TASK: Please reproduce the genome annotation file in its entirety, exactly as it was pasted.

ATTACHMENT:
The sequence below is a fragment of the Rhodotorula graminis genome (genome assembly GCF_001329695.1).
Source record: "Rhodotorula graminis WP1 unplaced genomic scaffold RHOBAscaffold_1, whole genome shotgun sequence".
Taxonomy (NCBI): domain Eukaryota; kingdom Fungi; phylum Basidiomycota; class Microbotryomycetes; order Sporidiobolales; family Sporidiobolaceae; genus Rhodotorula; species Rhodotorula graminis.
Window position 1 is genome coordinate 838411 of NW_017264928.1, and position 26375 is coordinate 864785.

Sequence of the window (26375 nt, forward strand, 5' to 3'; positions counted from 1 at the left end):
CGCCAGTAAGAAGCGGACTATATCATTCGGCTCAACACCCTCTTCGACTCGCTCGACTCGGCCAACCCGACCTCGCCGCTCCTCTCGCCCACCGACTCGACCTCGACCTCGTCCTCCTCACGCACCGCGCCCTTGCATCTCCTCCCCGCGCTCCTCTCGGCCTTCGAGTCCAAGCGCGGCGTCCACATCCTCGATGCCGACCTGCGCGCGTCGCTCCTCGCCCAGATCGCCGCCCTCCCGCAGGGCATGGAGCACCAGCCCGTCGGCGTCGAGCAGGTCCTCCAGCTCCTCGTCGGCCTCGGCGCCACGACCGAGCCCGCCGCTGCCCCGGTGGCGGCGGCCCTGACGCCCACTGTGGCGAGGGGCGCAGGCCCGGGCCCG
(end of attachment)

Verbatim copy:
The sequence below is a fragment of the Rhodotorula graminis genome (genome assembly GCF_001329695.1).
Source record: "Rhodotorula graminis WP1 unplaced genomic scaffold RHOBAscaffold_1, whole genome shotgun sequence".
Taxonomy (NCBI): domain Eukaryota; kingdom Fungi; phylum Basidiomycota; class Microbotryomycetes; order Sporidiobolales; family Sporidiobolaceae; genus Rhodotorula; species Rhodotorula graminis.
Window position 1 is genome coordinate 838411 of NW_017264928.1, and position 26375 is coordinate 864785.

Sequence of the window (26375 nt, forward strand, 5' to 3'; positions counted from 1 at the left end):
CGCCAGTAAGAAGCGGACTATATCATTCGGCTCAACACCCTCTTCGACTCGCTCGACTCGGCCAACCCGACCTCGCCGCTCCTCTCGCCCACCGACTCGACCTCGACCTCGTCCTCCTCACGCACCGCGCCCTTGCATCTCCTCCCCGCGCTCCTCTCGGCCTTCGAGTCCAAGCGCGGCGTCCACATCCTCGATGCCGACCTGCGCGCGTCGCTCCTCGCCCAGATCGCCGCCCTCCCGCAGGGCATGGAGCACCAGCCCGTCGGCGTCGAGCAGGTCCTCCAGCTCCTCGTCGGCCTCGGCGCCACGACCGAGCCCGCCGCTGCCCCGGTGGCGGCGGCCCTGACGCCCACTGTGGCGAGGGGCGCAGGCCCGGGCCCG